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Hundreds of Spanish Silver Dollars Found in Dirt Pile

Spanish silver dollar found in pile of dirt

Spanish silver dollar found in pile of dirt

According to a July 6, 2011 Chinese newspaper article, hundreds of old Spanish silver dollars were recently found in an abandoned pile of dirt.

A villager walking down the street in Longhai Village in Fujian Province noticed something shiny in some dirt that had recently been dumped.  Picking the object up he realized it was an old Spanish silver dollar.

News of the find spread quickly setting off a “digging frenzy”.

Villagers digging for silver dollars

Villagers digging for silver dollars

Soon a hundred villagers appeared with hoes, shovels and basins and began digging in two piles of dirt, measuring about 20 square meters, looking for more silver dollars.

Reportedly, several hundred silver dollars were found.

By the time the police and cultural relics personnel could arrive on scene, however, most of the lucky villagers had already scattered.

According to two experts with the Zhangzhou City Collections Society, the coins are Spanish silver dollars which came into the area as a result of foreign trade during the middle of the Qing Dynasty.  These silver dollars are frequently found here and villagers refer to them as “funny face” coins.

One young man was fortunate enough to find more than 20 of the coins in the dirt pile.

Another villager informed the reporter that the oldest coin found that morning was dated 1775 with the most recent being 1802.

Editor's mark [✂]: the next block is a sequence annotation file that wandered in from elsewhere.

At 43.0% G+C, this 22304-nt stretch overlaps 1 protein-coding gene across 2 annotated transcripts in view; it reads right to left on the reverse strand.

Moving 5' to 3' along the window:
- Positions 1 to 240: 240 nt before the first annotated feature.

Dirt originally came from this site

Dirt originally came from this site

The dirt, which came from the digging of a foundation for a new house, had been dumped on the vacant lot four days earlier but no one had paid much attention until the villager happened to notice the shiny object.

The “owner” of the dirt, a Mr. Huang, said that his previous house had been more than 200 years old.  Mr. Huang said that until he heard the news, he had no idea of the treasure that he had inadvertently thrown away.

{ 2 comments… add one }
  • James Martin December 28, 2013, 12:05 am

    I’d like your permission to send the link of this article to “Chopmark News” published by an American professor in Taiwan. I suspect that most of the coins found were chopmarked and therefore of great interest to the chopped coin community. It will be fully attributed if they get your permission to publish it and lead many to your site. BTW I’m in Sierra Vista AZ.

    • Gary Ashkenazy December 28, 2013, 9:10 pm

      Hi James,
      Colin publishes a great resource for collectors interested in chopmarked coins. He contacted me sometime ago and asked permission to reprint the article in the “Chopmark News”. If you have access to the past issues, you should be able to find it.
      I’m in Tucson so we are practically neighbors!

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